David Branson was born in Kings Lynn, Norfolk, on 13th July 1909 and died in Hastings on 18th April 1997.

At the Royal College of Music (1927-31) he studied the piano with Harold Samuel and composition with John Ireland. He then embarked on a career as a pianist, having made his London debut at the age of 11, and in 1921 played before the Japanese Emperor, Hirohito, then Crown Prince, and his Princess, when they made a State visit to the UK.

His writings include John Field and Chopin (London and New York, 1972), and among his pictorial works are the covers for his published compositions, most of them songs and piano pieces. He exhibited work at the Royal Academy, Royal Watercolour Society, other London galleries and provincially.  As a pianist he made recordings for Columbia and RCA and among his students are the composer and pianist Morgan Hayes. Dancing Bear was praised by the Bradford Telegraph and Argus for it's 'wry smile of pathos'.

[adapted from the Grove Dictionary of Music and Musicians ed.1980, and the composer's own publicity material]                                                                                                                               

"One of the most attractive solos I have come across lately" Musical Opinion

 One should not be mislead by the title of this composition: it is no mere statement of mock-Spanish tunes with an American accent. Mr.Branson has given us a pleasant piece which is undoubtedly the best of its kind since Arthur Benjamin's Jamaican Rumba appeared some years ago."             Music and Letters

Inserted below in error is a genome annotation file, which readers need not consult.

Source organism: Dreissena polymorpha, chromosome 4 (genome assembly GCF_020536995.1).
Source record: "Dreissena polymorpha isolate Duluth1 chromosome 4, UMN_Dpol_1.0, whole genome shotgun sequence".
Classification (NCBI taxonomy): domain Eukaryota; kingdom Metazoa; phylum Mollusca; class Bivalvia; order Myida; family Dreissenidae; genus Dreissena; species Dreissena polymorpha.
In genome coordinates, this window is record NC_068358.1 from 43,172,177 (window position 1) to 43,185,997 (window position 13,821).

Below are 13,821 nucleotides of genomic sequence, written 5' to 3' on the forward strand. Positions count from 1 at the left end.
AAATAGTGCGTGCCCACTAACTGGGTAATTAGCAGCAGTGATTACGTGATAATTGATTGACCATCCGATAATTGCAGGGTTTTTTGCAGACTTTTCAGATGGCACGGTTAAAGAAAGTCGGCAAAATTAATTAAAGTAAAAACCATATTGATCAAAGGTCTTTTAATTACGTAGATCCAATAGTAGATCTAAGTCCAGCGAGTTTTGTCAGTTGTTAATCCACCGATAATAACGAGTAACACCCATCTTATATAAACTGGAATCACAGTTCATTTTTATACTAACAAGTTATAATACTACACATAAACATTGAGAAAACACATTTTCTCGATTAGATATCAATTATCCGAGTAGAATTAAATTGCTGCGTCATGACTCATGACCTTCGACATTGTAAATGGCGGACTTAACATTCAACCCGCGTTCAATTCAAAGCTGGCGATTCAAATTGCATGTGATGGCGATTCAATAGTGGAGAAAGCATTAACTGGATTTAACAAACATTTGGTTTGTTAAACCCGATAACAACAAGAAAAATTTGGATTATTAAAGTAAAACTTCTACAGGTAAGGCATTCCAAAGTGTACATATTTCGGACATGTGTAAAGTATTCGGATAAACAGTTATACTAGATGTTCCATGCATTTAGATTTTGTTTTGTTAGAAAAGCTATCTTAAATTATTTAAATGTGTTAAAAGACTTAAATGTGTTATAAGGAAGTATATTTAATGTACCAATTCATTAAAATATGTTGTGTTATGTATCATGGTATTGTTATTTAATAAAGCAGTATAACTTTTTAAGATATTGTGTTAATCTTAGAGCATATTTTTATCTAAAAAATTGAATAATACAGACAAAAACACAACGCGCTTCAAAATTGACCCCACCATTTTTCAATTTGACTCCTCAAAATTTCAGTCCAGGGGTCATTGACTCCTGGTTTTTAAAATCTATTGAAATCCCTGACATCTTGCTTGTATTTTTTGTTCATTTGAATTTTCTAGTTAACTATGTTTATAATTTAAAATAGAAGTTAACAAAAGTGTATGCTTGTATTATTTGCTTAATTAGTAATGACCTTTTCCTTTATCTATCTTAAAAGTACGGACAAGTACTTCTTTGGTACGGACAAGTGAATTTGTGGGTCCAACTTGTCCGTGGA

"Scharwenka Concerto in Bflat minor...played in a gay and elegant manner by Mr. Branson" The Times

" A very capable and tasteful player"            Eric Blom






David Branson

self portrait
Hastings , East Sussex
United Kingdom
50° 51' 15.3324" N, 0° 34' 24.4308" E
East Sussex GB

This composer has self-identified as LGBTQ+ - part of a platform intervention celebrating LGBTQ+ History Month 2021.

Through it we want to create a safe and inclusive digital space that allows for greater representation, celebration and recognition of LGBTQ+ composers and music-creators, whilst bringing their work to a wider audience.